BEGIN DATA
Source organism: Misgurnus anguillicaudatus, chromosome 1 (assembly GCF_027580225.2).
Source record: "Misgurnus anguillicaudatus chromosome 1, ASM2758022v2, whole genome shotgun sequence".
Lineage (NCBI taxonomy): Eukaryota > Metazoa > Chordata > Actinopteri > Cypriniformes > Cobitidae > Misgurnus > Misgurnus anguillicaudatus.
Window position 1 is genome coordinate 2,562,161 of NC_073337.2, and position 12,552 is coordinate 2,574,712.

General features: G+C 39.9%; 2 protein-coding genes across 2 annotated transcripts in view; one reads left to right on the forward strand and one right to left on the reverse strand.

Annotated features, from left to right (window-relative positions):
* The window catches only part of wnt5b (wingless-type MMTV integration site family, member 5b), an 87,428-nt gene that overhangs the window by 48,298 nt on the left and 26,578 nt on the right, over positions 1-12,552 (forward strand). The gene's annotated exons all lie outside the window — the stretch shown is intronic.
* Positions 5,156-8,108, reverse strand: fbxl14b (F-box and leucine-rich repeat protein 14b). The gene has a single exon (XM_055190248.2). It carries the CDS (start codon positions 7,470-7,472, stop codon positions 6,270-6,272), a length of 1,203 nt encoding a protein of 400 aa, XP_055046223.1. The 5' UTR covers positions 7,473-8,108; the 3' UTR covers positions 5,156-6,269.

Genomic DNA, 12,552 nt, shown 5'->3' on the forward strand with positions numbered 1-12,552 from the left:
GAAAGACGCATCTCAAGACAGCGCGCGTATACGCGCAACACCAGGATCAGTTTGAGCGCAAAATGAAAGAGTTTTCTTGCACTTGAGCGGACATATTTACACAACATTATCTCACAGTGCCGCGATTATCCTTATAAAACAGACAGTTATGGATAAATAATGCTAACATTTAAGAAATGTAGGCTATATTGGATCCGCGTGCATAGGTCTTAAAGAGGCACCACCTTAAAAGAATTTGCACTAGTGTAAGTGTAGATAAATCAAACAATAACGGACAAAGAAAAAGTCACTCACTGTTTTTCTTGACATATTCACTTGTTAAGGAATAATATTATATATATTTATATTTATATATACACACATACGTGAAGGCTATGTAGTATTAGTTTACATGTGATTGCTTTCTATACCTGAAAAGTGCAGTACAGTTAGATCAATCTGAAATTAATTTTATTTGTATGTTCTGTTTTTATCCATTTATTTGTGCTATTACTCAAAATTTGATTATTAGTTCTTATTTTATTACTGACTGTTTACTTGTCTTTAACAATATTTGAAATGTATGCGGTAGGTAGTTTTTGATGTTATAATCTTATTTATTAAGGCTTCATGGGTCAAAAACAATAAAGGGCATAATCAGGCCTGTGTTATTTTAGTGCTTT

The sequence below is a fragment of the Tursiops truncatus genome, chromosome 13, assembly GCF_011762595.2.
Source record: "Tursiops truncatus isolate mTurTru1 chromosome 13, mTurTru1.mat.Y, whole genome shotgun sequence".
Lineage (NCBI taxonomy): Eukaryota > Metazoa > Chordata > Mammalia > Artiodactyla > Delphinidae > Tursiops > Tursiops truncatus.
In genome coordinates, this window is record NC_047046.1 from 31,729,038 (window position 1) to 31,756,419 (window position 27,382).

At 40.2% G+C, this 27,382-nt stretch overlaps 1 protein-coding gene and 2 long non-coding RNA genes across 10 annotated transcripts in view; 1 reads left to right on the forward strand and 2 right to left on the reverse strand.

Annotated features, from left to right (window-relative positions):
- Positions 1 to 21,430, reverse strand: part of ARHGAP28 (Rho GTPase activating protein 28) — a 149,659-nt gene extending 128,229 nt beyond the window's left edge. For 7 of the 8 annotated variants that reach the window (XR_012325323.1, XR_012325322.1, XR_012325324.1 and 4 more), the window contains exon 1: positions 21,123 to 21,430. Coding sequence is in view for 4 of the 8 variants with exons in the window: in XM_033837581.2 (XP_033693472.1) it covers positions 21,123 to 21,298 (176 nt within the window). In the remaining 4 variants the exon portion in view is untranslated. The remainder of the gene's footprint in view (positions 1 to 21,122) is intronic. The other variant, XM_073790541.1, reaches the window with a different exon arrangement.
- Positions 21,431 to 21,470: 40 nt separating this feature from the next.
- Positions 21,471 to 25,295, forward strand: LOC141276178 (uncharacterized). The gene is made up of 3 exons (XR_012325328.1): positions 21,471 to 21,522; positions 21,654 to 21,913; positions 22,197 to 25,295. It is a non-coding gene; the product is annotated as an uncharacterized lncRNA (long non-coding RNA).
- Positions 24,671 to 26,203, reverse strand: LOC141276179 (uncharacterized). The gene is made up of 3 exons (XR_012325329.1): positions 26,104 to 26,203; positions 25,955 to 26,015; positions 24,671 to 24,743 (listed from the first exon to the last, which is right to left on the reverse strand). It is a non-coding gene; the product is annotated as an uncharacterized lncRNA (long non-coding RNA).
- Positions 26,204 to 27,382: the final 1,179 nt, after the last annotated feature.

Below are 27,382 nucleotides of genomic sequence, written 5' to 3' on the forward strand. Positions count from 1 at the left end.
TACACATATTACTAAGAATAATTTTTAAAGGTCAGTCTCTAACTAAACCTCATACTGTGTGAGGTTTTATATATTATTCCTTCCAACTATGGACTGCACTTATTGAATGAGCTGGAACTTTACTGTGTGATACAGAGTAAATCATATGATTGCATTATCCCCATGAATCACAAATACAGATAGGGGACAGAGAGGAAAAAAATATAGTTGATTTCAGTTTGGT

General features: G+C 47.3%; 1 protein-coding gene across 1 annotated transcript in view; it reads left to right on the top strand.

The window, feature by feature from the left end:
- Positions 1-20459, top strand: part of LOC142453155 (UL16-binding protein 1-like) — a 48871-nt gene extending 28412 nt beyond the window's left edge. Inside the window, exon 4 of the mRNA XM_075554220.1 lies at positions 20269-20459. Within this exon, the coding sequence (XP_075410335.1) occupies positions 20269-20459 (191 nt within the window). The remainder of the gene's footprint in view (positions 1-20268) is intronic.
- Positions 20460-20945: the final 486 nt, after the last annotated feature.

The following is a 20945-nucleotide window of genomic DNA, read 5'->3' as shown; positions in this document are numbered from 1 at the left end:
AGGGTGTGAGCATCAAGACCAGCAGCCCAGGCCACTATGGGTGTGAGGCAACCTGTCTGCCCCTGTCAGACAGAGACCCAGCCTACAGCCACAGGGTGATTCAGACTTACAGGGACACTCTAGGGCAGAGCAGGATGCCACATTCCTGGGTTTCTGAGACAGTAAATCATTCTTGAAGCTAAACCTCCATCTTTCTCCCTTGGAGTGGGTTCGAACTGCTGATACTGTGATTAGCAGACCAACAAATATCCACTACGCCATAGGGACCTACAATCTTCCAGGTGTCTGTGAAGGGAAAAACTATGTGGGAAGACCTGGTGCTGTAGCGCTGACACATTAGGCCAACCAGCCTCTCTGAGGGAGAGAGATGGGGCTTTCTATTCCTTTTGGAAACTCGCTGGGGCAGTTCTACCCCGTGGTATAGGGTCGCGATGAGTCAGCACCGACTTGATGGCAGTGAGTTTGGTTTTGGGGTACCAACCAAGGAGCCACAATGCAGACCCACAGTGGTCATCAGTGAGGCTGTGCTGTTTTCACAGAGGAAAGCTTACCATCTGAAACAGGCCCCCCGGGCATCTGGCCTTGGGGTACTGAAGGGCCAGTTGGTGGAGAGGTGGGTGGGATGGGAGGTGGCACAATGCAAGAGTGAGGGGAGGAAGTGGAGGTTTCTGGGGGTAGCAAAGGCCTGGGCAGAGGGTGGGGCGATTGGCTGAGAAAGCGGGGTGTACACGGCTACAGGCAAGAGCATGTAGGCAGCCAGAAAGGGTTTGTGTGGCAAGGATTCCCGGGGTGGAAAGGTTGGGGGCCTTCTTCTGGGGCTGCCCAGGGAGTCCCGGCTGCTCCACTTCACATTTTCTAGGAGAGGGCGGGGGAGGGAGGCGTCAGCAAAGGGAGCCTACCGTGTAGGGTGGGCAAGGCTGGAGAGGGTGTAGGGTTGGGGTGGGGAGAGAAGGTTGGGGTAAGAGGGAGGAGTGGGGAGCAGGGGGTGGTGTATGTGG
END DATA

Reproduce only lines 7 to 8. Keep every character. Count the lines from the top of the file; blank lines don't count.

* The window catches only part of wnt5b (wingless-type MMTV integration site family, member 5b), an 87,428-nt gene that overhangs the window by 48,298 nt on the left and 26,578 nt on the right, over positions 1-12,552 (forward strand). The gene's annotated exons all lie outside the window — the stretch shown is intronic.
* Positions 5,156-8,108, reverse strand: fbxl14b (F-box and leucine-rich repeat protein 14b). The gene has a single exon (XM_055190248.2). It carries the CDS (start codon positions 7,470-7,472, stop codon positions 6,270-6,272), a length of 1,203 nt encoding a protein of 400 aa, XP_055046223.1. The 5' UTR covers positions 7,473-8,108; the 3' UTR covers positions 5,156-6,269.